Saturday, September 28, 2013

Children Are Not the Future, They Are the Present

Wil Darcangelo
Weekly Reflection Paper - Friday, September 27, 2013
Culture and Religious Variations on Childhood

The definitions of childhood are as varied as the number of children on the planet. It is possible to define it for one’s own purposes, but defining it on behalf of the culture at large is a task of arrogance. The field is too wide and the cultural differences too many for any one metric to emerge. Each would be more unfair to the majority than the other. Each would impose upon the other a cultural paradigm unfit for universal application, and thus, be doing some cultures a disservice in favor of those whose cultures happen to align with a prescribed educational format.

But when it comes to the care and raising of a human child, there may be room for a common mission to be articulated. A constitution of child-rearing that all humans could adopt in their own way and style. A document of faith that acknowledges our special relationship and responsibility to those of us who are weaker, less-informed, struggling. I do not propose that document here, but I do know some of the key elements to be kept in mind: We have a duty toward those navigating earlier stages of development to be mindful of their position of progress and be encouraging at all times. We must do our part to help them to overcome fears and insecurities. We must maintain vigilance for emotional disturbances and foster individualized learning opportunities such as customized educational plans, mentorships and internships. We must acknowledge that children are people with needs as are we all. We must live up to the needs we felt when we were children ourselves and find ways to improve upon our ability to learn from the mistakes made by adults during our own development.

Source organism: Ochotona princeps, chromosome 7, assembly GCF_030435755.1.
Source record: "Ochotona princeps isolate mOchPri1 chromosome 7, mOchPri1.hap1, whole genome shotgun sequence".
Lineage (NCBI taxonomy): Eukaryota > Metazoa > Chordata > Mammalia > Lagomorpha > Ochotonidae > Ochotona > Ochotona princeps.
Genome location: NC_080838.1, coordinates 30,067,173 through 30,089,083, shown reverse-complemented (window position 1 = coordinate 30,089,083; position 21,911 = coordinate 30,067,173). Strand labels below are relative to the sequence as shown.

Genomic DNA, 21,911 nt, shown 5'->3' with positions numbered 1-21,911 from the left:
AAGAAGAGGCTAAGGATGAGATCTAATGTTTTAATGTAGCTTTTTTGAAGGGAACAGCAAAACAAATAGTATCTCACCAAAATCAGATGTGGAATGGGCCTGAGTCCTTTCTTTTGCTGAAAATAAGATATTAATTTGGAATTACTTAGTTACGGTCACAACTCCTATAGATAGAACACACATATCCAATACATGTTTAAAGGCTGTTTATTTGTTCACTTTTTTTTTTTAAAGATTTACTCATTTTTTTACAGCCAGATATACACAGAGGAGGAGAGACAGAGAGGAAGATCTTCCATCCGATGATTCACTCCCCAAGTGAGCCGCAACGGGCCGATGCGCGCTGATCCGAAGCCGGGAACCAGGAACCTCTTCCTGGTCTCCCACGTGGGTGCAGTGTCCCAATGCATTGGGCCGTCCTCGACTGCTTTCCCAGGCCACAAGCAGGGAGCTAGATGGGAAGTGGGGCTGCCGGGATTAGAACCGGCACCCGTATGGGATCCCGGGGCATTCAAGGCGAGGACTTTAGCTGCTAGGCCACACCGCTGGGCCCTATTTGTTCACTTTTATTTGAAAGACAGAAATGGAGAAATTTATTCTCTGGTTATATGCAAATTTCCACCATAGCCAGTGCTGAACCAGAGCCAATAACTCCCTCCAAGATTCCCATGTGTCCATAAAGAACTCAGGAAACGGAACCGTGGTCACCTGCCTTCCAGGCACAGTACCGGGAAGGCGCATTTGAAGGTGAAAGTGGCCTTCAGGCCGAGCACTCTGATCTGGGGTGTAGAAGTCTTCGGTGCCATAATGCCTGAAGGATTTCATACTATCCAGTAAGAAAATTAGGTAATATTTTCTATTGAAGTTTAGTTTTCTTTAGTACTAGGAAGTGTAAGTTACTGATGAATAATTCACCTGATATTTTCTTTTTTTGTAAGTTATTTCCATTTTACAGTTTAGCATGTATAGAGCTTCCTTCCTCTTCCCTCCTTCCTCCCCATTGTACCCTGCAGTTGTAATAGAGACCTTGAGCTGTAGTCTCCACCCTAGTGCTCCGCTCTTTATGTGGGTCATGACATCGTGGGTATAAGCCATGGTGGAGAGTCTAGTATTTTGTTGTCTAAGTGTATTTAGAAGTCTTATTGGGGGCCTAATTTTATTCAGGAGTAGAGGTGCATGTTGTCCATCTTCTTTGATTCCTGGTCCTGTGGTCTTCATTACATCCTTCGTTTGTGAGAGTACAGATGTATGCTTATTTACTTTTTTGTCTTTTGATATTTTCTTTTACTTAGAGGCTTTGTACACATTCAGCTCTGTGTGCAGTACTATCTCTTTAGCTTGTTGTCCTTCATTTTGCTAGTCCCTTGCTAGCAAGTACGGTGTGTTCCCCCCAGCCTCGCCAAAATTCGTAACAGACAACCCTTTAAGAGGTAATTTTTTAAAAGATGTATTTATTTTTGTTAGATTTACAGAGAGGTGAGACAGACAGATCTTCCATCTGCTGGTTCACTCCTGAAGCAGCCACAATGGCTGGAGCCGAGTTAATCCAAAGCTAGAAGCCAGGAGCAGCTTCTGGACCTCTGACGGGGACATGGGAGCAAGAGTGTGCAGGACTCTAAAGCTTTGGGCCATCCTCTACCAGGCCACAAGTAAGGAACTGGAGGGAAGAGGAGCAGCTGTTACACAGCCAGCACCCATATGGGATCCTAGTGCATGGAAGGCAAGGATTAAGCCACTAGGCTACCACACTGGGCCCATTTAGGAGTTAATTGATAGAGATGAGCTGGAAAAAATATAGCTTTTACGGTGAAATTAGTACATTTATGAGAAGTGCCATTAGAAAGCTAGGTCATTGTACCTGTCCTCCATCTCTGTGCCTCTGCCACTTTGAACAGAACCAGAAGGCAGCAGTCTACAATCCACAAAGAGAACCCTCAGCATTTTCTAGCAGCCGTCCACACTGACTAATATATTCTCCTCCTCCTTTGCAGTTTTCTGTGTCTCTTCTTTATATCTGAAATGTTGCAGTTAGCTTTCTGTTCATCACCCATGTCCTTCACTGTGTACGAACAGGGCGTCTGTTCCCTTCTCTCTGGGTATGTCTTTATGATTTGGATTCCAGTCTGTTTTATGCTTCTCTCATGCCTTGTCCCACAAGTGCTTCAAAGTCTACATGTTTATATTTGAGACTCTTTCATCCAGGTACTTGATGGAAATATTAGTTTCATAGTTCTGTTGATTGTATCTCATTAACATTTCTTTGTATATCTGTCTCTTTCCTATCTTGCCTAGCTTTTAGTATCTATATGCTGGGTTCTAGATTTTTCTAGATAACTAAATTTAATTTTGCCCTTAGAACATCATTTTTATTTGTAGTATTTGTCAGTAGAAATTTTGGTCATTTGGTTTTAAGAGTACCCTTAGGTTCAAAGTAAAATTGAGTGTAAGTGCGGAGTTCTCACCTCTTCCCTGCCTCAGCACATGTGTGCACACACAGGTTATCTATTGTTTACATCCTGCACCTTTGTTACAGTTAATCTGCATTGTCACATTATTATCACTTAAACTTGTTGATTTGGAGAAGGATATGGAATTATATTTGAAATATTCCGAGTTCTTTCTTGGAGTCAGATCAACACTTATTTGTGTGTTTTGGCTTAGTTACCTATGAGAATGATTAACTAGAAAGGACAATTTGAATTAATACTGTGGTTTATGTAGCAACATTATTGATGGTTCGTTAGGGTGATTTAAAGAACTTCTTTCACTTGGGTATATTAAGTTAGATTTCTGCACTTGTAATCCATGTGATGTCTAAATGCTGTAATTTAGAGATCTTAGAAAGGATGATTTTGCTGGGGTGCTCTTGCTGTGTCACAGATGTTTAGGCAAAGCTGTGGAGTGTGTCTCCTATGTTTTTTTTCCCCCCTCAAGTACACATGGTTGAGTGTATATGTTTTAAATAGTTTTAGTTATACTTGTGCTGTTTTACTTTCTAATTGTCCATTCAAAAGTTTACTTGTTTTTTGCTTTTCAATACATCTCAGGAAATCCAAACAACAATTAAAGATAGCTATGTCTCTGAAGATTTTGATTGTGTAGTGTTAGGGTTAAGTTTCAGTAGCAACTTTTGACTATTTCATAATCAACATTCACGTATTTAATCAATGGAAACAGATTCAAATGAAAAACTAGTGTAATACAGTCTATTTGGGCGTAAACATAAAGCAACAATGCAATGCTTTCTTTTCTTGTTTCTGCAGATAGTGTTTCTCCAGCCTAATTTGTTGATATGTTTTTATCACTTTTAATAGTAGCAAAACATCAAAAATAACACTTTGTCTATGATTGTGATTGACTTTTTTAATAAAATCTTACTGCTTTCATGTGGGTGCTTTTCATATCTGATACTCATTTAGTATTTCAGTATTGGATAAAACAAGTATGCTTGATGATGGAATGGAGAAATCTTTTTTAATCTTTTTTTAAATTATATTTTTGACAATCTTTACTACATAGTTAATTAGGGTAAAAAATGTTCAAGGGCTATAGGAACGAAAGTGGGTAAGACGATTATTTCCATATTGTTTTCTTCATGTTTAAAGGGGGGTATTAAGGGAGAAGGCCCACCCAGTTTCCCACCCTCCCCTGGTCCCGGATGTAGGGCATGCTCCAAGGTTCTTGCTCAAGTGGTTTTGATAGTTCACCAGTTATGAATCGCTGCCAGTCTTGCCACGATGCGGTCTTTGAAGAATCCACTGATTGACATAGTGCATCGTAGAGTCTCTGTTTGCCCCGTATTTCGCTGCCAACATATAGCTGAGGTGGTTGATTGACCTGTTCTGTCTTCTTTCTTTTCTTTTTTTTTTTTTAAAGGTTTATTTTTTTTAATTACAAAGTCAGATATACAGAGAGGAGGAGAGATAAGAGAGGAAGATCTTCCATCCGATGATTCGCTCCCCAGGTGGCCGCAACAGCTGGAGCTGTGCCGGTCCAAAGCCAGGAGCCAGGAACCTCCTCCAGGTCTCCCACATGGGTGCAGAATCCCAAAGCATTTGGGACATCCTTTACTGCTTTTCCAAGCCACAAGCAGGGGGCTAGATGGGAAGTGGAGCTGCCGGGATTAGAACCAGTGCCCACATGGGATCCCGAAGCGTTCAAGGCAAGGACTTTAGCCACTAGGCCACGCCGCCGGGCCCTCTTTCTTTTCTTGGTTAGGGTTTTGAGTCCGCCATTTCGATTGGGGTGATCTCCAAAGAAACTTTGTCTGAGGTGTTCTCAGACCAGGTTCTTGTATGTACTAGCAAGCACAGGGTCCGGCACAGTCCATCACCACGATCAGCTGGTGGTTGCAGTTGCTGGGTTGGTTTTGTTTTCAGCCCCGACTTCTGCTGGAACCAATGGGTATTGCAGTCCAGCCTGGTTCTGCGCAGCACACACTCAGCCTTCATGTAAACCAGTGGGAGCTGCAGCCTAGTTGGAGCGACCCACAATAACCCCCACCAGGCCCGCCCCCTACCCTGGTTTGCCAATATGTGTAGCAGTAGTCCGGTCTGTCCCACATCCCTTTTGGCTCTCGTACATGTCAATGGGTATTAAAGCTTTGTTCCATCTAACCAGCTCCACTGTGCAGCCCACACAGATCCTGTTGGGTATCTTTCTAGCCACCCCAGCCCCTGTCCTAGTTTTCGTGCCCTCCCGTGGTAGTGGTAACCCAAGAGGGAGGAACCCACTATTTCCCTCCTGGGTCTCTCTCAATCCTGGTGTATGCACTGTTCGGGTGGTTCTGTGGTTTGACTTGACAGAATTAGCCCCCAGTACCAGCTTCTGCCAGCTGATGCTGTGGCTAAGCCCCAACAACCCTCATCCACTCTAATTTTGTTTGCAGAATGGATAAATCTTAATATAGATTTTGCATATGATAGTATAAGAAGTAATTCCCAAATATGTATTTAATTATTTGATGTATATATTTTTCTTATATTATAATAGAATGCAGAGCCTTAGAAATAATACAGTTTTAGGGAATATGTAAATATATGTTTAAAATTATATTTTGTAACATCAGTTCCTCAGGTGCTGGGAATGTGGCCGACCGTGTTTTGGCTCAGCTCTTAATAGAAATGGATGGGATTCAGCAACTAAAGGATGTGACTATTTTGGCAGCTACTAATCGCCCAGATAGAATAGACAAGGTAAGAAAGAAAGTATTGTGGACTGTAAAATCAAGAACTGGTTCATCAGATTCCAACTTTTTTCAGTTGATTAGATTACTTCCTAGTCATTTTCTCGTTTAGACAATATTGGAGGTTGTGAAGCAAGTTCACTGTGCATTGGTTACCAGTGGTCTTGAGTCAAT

As a mentor and substitute teacher in public schools I know that I cannot create one method to best serve all children. But I can have one mission: Do what is best for each and let what is best for one be no guide for the rest.

Ned Parker’s observation that children are not the future of the church, but the present, is a perfect example of the shift in paradigm that our culture needs to explore if we wish to make the most of our children’s years of development. “...the truth is that you ARE the church right now, this minute. We wouldn't be this church that we are without you here. You make us whole."

If we truly acknowledge that children aren’t just something meant for tomorrow’s usefulness, we might make better, more enlightened use of the time we have with them.

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